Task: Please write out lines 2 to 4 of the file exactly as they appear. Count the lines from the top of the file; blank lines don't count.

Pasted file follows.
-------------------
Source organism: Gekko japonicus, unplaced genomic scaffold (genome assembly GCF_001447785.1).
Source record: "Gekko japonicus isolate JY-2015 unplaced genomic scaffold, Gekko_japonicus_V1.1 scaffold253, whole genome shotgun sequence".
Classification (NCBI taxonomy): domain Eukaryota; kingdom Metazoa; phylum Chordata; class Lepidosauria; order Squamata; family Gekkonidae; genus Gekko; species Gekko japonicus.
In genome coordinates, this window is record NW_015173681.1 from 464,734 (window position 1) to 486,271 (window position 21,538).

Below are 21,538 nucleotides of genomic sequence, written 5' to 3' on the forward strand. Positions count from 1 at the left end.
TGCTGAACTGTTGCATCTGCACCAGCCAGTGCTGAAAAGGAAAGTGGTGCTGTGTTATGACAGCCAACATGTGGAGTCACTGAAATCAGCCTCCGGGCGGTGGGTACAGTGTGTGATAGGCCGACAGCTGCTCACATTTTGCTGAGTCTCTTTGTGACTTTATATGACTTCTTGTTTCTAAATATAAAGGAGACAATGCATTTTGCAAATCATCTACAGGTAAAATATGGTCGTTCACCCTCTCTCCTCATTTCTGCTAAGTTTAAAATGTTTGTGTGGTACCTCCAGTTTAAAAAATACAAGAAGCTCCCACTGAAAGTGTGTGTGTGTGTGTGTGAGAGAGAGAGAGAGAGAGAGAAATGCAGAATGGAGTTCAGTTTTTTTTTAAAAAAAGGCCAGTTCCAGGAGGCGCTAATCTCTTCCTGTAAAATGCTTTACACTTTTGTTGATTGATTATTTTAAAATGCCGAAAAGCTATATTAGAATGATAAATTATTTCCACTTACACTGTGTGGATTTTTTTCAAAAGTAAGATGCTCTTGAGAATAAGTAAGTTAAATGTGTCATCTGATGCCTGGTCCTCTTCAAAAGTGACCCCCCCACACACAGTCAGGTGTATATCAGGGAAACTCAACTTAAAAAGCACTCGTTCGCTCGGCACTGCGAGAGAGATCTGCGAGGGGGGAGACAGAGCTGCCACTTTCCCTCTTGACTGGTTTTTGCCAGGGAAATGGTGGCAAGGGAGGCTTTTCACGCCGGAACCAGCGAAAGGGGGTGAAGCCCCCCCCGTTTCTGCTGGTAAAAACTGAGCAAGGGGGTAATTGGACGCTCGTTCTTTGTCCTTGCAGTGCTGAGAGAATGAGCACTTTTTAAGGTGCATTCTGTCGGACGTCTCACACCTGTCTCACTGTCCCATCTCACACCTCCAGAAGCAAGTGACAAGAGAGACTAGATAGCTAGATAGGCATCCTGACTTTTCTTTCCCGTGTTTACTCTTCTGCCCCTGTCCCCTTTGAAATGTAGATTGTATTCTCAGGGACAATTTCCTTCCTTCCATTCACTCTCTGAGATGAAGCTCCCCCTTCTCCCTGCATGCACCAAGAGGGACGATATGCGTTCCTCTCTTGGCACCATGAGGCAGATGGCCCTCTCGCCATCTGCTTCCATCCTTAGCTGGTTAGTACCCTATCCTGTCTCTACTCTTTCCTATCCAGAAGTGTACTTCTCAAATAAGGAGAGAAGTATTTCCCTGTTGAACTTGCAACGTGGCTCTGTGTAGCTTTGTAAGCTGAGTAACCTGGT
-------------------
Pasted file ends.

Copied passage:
Source record: "Gekko japonicus isolate JY-2015 unplaced genomic scaffold, Gekko_japonicus_V1.1 scaffold253, whole genome shotgun sequence".
Classification (NCBI taxonomy): domain Eukaryota; kingdom Metazoa; phylum Chordata; class Lepidosauria; order Squamata; family Gekkonidae; genus Gekko; species Gekko japonicus.
In genome coordinates, this window is record NW_015173681.1 from 464,734 (window position 1) to 486,271 (window position 21,538).